I wrote this piece which tracked how names of banks have changed in India over the years. It is interesting how banks were named based on the times. Thus most earlier banks were named either on the place name or the family name which was prominent. Bank names based on community were also important. The idea was to build trust.

Now bank names are based on digital technology and the idea is to show it will be fast and always connected.

The Banco de España and its promotion of economic history research

July 18, 2019

Spain’s central bank has been actively promoting research in economic history.

Governor Pablo Hernández de Cos in a speech lists the steps take to promote history:

Firstly, the Banco de España regularly organises conferences focusing on the discussion of aspects relating to economic history. This year, for example, on the occasion of the sixtieth anniversary of the Stabilisation Plan, the Banco de España will, next October, be organising
a conference in Barcelona focusing on the analysis of the Plan. It will likewise pay tribute to the figure of Joan Sardà. I trust you will be able to join us at this conference.

Also, since 2015 the Bank has organised annually a top-level international economic history conference aimed at academia. In recent years, both our central bank researchers and external researchers financed by us have been selected to present their papers. In this year’s edition, the conference has been jointly organised with the CEPR’s Economic History section.

Secondly, since 2009, the Banco de España has had a biannual programme in place for economic history research grants. Under the programme, universities commit themselves, following an agreement signed with the Bank, to pursuing the research selected and to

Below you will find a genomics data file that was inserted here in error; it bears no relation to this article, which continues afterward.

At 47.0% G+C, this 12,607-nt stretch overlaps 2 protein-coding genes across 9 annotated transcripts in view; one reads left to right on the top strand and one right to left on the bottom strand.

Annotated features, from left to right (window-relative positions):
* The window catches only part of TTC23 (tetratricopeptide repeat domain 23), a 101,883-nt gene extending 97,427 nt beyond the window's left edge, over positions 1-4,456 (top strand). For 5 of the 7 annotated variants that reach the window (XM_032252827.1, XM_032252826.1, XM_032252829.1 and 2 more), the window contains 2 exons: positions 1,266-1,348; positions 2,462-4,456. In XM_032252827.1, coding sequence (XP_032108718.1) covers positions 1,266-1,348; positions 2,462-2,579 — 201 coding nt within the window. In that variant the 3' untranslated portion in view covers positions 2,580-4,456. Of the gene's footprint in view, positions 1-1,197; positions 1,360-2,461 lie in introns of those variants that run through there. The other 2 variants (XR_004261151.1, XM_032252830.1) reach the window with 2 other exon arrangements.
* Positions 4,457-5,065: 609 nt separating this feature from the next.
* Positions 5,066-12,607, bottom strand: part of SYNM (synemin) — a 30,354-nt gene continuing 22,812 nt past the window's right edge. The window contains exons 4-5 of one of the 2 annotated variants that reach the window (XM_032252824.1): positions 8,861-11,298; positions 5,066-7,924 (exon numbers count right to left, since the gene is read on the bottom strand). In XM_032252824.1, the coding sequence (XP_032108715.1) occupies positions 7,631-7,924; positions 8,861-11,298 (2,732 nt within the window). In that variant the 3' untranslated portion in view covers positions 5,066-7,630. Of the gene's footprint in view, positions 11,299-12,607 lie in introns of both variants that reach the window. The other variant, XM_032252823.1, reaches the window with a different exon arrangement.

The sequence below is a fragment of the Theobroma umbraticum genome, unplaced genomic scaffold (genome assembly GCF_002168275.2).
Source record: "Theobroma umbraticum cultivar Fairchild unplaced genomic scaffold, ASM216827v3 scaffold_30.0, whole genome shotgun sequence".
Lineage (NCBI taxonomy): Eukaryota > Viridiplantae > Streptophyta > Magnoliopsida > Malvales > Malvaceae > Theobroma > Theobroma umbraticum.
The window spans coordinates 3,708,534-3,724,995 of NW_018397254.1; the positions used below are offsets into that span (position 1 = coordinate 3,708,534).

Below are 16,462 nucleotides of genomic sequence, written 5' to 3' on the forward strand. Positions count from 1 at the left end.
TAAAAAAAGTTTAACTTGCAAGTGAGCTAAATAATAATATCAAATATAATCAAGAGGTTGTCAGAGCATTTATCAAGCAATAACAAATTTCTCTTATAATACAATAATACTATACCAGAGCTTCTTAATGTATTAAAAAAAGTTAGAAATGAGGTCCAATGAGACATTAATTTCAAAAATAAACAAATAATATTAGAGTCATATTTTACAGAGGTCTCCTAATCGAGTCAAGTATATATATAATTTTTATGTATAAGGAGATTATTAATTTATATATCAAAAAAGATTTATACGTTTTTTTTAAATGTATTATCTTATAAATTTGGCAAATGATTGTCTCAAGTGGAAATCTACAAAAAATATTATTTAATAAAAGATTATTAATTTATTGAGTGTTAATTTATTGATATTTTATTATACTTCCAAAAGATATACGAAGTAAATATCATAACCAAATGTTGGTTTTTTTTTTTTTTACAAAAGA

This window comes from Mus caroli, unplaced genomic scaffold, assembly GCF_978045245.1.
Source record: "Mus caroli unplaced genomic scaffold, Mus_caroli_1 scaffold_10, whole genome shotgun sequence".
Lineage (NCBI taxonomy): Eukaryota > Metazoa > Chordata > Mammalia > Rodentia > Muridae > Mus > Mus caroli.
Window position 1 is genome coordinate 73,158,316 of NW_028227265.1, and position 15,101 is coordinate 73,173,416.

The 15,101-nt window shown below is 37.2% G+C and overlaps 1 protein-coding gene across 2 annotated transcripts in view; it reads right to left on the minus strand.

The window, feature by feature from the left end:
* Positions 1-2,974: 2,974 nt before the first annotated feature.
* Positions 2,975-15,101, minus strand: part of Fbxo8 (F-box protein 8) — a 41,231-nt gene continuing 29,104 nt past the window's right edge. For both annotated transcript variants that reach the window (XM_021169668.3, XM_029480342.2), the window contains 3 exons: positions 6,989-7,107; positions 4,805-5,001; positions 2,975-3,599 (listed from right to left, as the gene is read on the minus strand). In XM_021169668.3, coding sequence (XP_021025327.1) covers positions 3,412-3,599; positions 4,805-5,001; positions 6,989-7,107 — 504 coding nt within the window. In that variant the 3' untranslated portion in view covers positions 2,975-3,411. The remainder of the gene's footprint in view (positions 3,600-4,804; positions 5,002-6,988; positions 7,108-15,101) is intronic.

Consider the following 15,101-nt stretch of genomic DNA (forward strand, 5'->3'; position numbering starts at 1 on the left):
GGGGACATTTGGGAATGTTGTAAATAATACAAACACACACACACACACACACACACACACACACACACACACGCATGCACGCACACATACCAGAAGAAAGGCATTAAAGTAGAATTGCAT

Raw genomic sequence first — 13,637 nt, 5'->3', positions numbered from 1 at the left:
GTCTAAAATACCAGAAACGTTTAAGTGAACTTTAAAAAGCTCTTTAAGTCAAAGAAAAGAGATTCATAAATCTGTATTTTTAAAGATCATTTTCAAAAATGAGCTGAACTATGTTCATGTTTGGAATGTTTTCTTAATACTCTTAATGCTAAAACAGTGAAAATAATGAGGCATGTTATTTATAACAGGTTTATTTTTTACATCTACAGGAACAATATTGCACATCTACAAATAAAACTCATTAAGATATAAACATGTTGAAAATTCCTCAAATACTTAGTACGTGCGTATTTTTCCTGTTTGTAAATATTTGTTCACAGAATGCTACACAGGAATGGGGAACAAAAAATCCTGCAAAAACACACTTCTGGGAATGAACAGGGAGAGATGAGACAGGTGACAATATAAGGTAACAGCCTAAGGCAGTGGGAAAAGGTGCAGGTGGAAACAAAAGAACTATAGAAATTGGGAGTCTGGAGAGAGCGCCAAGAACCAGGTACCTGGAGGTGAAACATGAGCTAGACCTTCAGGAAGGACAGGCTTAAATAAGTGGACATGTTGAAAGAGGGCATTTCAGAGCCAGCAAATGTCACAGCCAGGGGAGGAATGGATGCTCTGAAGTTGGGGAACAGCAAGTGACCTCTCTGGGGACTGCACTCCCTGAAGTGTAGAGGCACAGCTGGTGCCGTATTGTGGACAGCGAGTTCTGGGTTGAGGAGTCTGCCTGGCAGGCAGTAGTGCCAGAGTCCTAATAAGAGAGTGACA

presenting and publishing their findings. The possibility of collaboration between researchers from both institutions is also envisaged.

Since 1980, under the initial backing of Luis Ángel Rojo, the Bank has published a collection of monographs relating to monetary and financial history, Spanish and international alike, under the name “Economic History Studies” (more familiarly known as the “Red Series”). To
date, this collection had solely included papers prepared or financed by the Banco de España. Currently, however, with a view to extending and maintaining its continuity, we are assessing opening it up to other research not necessarily financed by the Bank.

Lastly, allow me to stress another of the grounds for a publication such as that we are presenting today. It is a question of transparency, understood as the possibility of sharing information with society as a whole. As I pointed out in one of my early public appearances
as governor of the Banco de España, I consider making high-quality statistical information available to researchers as absolutely crucial for sound analyses and research enabling better-founded economic policy decision-making. In this respect, we intend in the coming years to pursue various projects that allow these researchers to have access to our statistical information, thereby enabling different avenues of analysis and research of benefit to society as a whole.  

Sebi chief questions Budget plan for transfer of surplus funds to govt

July 18, 2019

The markets are buzzing with the story of Jalan Committee asking RBI to transfer its surpluses in 4-5 tranches. This is on expected lines but we still have to wait for the final report to figure the details.

Meanwhile, we should also be focusing on how Government has even asked SEBI to transfer its reserves . The employees of the regulator have protested against the decision.

Now it seems SEBI chief has written to the government questioning the move: